Fireworks sets off heated debate on pollution
Setting off fireworks, a tradition during the Chinese Lunar New Year which falls on Thursday, has stirred wide debate in the country because it worsens air pollution.
On Lunar New Year’s Eve in 2013, Beijing saw a rapid increase of PM2.5, airborne particles smaller than 2.5 microns in diameter that can penetrate lungs and harm health. The concentration increased from 150 micrograms per cubic meter at midnight to 347 micrograms per cubic meter in one hour because of fireworks, according to the city’s environmental protection bureau.
A recent survey in Shanghai organized by local people’s political consultative conference, a political adviser for the city government, sampled 800 residents, and showed only 29.3 percent people support setting off fireworks, and the rest are against it.
Many provincial capital governments banned fireworks for Spring Festival in the mid-1990s, despite fierce public opposition. Some of the cities gave the green light to fireworks again in the late 1990s, setting up certain regions for fireworks.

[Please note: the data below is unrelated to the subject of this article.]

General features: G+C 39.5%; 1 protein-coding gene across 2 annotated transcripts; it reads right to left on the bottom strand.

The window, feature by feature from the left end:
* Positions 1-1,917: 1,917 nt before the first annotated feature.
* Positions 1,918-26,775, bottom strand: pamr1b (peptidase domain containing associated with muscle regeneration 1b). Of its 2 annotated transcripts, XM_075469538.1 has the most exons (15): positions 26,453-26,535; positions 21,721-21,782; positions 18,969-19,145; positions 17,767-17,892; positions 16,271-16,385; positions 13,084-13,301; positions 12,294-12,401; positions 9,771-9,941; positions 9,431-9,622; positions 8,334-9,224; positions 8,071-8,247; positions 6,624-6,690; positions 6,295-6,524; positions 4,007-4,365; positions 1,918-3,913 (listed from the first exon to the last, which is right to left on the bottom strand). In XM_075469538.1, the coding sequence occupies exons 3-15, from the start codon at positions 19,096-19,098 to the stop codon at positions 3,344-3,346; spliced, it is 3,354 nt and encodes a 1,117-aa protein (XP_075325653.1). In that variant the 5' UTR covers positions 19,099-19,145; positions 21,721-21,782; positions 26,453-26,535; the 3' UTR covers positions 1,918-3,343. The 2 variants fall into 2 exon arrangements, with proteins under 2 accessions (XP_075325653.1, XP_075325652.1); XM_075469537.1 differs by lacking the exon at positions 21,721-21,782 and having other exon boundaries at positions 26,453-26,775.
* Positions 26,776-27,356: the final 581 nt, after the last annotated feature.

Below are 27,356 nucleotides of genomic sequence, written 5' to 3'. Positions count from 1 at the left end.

Air pollution in China is caused by huge energy consumption, mainly fossil fuel, and cannot be addressed soon. The central government estimates China’s energy consumption will reach its peak in 2030.
To curb emissions from factories and automobiles, the government closed many energy-consuming enterprises, and limited the use of private cars in large cities.
But air pollution seems unabated, and Chinese people seem increasingly numb to the harm caused by air pollution to their health. A recent joint research by the Greenpeace, a non-governmental organization, and Peking University showed more than 250,000 people died prematurely because of air pollution in 31 major Chinese cities in 2013.
When Beijing and Shanghai host important international conferences, governments take the harshest measures, suspending production and banning cars from roads to reduce air pollutants.
When cities are enshrouded in thick smog, people habitually point their fingers at the government, criticizing its inability to clean the air. But they still drive their cars into the smog, turning a deaf ear to the government’s appeal to use public transportation.
Setting off fireworks also causes fires and safety accidents. In 2009, a new building belonging to the CCTV in Beijing’s downtown area caught fire because of fireworks, causing a loss of nearly 2 billion yuan. And it is estimated hundreds of children lose their eyes or fingers each year across the country because of fireworks during Spring Festival.